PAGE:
We want to encourage all of our start up friends and their venture investors to take advantage of the new R&D tax credit under the PATH Act.

In short, the tax credit is compelling for small startups because it offsets payroll tax instead of income tax, which pre-revenue companies rarely owe.  So it can actually have a $250,000 cash flow impact on small tech companies this year.

Here’s what you need to know – with some help from our tax partners at Sensiba San Filippo.


Under the Protecting Americans from Tax Hikes Act of 2015, a qualified small business (QSB) can elect to use up to $250,000 of its research credits to reduce the Social Security tax portion of its federal payroll tax bills.

A QSB is generally defined as a business with gross receipts < $5 million for the current tax year, and no gross receipts for at least 1 of 5 previous tax years.

Which Research Activities Qualify?

To be eligible for the research credit, a business must have engaged in “qualified” research activities, as defined by these factors.

·      It must be R&D to create new or improve existing technology sold in your business.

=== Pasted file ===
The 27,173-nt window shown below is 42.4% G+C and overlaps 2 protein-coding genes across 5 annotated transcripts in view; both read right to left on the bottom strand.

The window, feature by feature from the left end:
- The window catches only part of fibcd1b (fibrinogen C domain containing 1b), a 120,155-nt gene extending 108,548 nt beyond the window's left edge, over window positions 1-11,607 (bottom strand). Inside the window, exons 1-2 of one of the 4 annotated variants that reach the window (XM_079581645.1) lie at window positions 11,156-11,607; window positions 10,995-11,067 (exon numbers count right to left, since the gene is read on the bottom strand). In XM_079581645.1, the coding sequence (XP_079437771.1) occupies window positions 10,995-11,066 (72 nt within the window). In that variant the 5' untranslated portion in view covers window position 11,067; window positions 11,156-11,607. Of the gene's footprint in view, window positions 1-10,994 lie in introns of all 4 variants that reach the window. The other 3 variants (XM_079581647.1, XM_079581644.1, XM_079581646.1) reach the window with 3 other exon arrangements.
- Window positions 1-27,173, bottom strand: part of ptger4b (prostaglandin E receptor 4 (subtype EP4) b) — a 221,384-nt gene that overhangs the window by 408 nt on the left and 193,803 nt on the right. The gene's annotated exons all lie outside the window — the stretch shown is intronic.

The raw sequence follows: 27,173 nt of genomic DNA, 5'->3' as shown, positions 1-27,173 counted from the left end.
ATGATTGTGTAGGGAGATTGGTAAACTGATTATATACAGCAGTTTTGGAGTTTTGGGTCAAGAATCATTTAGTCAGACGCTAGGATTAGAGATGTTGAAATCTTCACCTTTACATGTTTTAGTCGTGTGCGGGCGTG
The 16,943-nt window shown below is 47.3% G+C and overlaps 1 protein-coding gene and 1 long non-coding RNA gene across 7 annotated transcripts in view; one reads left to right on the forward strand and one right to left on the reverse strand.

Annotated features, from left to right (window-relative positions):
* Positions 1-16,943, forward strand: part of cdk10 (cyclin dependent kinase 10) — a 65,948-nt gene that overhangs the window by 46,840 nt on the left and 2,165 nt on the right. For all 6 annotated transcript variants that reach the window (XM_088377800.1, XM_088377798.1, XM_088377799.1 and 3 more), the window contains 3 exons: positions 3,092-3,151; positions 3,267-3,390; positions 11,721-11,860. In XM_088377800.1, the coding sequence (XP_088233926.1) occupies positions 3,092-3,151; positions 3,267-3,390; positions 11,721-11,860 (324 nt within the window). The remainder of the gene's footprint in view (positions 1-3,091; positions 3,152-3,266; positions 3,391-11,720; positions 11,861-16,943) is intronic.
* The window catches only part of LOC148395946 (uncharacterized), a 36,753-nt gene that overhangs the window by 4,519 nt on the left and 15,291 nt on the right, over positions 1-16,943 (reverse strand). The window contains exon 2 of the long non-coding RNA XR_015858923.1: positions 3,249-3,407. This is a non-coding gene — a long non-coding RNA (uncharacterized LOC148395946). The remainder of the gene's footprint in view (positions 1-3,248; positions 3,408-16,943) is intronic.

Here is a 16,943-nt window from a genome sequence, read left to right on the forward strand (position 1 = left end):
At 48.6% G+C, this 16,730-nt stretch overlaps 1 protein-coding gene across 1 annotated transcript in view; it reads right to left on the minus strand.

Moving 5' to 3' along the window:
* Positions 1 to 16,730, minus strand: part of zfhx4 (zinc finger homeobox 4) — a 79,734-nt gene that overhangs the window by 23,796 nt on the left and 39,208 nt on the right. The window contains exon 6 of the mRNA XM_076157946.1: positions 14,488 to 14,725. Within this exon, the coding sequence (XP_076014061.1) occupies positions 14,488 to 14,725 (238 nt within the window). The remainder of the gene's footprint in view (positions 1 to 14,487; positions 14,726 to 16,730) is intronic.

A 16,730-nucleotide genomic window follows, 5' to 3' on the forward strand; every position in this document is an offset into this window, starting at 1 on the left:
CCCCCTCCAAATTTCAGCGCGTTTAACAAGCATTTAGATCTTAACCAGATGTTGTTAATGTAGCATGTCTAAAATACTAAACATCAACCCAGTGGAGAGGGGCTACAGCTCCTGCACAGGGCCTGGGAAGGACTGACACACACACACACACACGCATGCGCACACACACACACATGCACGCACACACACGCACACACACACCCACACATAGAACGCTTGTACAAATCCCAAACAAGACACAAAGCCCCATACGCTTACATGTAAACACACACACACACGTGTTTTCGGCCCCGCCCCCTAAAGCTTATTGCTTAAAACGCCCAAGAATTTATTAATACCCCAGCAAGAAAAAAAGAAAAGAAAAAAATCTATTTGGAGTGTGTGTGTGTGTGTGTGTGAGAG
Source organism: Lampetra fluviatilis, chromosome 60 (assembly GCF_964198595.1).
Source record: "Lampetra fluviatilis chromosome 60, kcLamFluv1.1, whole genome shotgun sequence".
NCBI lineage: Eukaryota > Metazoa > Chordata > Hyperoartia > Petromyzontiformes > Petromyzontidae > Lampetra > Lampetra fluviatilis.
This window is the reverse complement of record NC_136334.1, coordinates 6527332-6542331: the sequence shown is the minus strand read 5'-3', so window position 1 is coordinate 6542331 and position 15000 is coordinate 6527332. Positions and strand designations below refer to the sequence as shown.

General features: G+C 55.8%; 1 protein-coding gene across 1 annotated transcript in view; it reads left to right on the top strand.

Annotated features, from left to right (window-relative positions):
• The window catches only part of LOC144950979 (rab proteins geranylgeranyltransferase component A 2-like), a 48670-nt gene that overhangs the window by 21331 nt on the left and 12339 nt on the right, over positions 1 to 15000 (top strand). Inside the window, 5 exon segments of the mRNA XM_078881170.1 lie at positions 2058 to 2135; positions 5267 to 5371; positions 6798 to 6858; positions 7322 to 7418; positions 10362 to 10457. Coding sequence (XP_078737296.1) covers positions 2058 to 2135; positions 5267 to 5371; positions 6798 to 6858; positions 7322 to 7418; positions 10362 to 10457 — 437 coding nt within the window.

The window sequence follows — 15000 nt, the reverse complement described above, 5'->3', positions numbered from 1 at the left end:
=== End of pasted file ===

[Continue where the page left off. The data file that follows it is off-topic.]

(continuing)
·      There must be an intention to eliminate uncertainty and a process of experimentation.

·      The process must rely on principles of physical or biological science, engineering, or computer science.

Expenses that qualify for the credit include wages for supporting, supervising or performing qualified research, supplies consumed in the process of experimentation, and 65% of any contracted outside research expenses.

Timing and Execution

The payroll tax deduction election is made on the federal tax return and then the research is used to reduce federal payroll tax for the first quarter after filing the return.  So if you filed your 2016 return in April 2017, it would start in the 3rd quarter of 2017 (now!).

There are separate forms to attach to your federal income tax return and payroll tax return.


Cash is king in an early startup.  Many of our clients’ portfolio companies and some of our clients’ operating companies qualify.  For more information, contact us – or call your tax advisors.